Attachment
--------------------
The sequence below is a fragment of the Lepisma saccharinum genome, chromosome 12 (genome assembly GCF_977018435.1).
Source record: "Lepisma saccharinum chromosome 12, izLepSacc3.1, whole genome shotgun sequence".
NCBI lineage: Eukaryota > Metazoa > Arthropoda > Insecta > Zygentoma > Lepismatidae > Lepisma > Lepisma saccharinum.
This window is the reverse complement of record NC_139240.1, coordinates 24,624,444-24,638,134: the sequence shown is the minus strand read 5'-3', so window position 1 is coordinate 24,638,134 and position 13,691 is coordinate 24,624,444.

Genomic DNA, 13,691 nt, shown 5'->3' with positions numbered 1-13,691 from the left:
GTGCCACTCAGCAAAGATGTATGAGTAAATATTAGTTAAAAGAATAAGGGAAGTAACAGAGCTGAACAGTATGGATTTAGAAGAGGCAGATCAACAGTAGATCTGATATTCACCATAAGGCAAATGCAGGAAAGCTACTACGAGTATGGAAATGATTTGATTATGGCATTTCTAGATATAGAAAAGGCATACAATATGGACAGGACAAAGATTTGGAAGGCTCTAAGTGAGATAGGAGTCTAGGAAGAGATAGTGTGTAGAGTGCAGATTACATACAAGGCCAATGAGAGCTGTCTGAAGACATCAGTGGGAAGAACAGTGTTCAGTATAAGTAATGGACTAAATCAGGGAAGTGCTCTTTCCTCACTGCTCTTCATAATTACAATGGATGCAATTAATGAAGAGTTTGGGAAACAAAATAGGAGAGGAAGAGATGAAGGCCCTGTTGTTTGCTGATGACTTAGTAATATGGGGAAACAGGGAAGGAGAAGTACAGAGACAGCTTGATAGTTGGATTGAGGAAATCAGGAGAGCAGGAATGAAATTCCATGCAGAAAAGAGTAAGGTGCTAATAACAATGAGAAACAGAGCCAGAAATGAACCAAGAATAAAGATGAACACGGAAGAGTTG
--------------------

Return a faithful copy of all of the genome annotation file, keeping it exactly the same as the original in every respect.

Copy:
The sequence below is a fragment of the Lepisma saccharinum genome, chromosome 12 (genome assembly GCF_977018435.1).
Source record: "Lepisma saccharinum chromosome 12, izLepSacc3.1, whole genome shotgun sequence".
NCBI lineage: Eukaryota > Metazoa > Arthropoda > Insecta > Zygentoma > Lepismatidae > Lepisma > Lepisma saccharinum.
This window is the reverse complement of record NC_139240.1, coordinates 24,624,444-24,638,134: the sequence shown is the minus strand read 5'-3', so window position 1 is coordinate 24,638,134 and position 13,691 is coordinate 24,624,444.

Genomic DNA, 13,691 nt, shown 5'->3' with positions numbered 1-13,691 from the left:
GTGCCACTCAGCAAAGATGTATGAGTAAATATTAGTTAAAAGAATAAGGGAAGTAACAGAGCTGAACAGTATGGATTTAGAAGAGGCAGATCAACAGTAGATCTGATATTCACCATAAGGCAAATGCAGGAAAGCTACTACGAGTATGGAAATGATTTGATTATGGCATTTCTAGATATAGAAAAGGCATACAATATGGACAGGACAAAGATTTGGAAGGCTCTAAGTGAGATAGGAGTCTAGGAAGAGATAGTGTGTAGAGTGCAGATTACATACAAGGCCAATGAGAGCTGTCTGAAGACATCAGTGGGAAGAACAGTGTTCAGTATAAGTAATGGACTAAATCAGGGAAGTGCTCTTTCCTCACTGCTCTTCATAATTACAATGGATGCAATTAATGAAGAGTTTGGGAAACAAAATAGGAGAGGAAGAGATGAAGGCCCTGTTGTTTGCTGATGACTTAGTAATATGGGGAAACAGGGAAGGAGAAGTACAGAGACAGCTTGATAGTTGGATTGAGGAAATCAGGAGAGCAGGAATGAAATTCCATGCAGAAAAGAGTAAGGTGCTAATAACAATGAGAAACAGAGCCAGAAATGAACCAAGAATAAAGATGAACACGGAAGAGTTG